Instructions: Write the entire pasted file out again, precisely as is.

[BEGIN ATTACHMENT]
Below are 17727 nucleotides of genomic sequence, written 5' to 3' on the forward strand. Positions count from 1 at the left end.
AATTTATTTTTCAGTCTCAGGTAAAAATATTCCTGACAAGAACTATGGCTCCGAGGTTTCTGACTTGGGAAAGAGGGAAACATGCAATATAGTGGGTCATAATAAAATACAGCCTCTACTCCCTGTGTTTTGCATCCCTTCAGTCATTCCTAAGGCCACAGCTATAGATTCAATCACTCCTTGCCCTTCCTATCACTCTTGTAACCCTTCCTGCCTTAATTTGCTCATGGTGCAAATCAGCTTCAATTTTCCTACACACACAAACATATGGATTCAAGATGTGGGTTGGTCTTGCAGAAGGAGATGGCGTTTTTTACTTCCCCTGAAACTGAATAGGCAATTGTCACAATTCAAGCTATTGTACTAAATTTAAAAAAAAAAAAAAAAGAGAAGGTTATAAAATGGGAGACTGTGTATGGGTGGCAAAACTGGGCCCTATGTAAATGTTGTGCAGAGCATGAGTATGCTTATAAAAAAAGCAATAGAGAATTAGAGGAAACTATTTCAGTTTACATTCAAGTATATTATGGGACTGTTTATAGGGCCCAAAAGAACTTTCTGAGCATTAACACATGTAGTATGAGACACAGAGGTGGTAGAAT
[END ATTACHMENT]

Below are 17727 nucleotides of genomic sequence, written 5' to 3' on the forward strand. Positions count from 1 at the left end.
AATTTATTTTTCAGTCTCAGGTAAAAATATTCCTGACAAGAACTATGGCTCCGAGGTTTCTGACTTGGGAAAGAGGGAAACATGCAATATAGTGGGTCATAATAAAATACAGCCTCTACTCCCTGTGTTTTGCATCCCTTCAGTCATTCCTAAGGCCACAGCTATAGATTCAATCACTCCTTGCCCTTCCTATCACTCTTGTAACCCTTCCTGCCTTAATTTGCTCATGGTGCAAATCAGCTTCAATTTTCCTACACACACAAACATATGGATTCAAGATGTGGGTTGGTCTTGCAGAAGGAGATGGCGTTTTTTACTTCCCCTGAAACTGAATAGGCAATTGTCACAATTCAAGCTATTGTACTAAATTTAAAAAAAAAAAAAAAAGAGAAGGTTATAAAATGGGAGACTGTGTATGGGTGGCAAAACTGGGCCCTATGTAAATGTTGTGCAGAGCATGAGTATGCTTATAAAAAAAGCAATAGAGAATTAGAGGAAACTATTTCAGTTTACATTCAAGTATATTATGGGACTGTTTATAGGGCCCAAAAGAACTTTCTGAGCATTAACACATGTAGTATGAGACACAGAGGTGGTAGAAT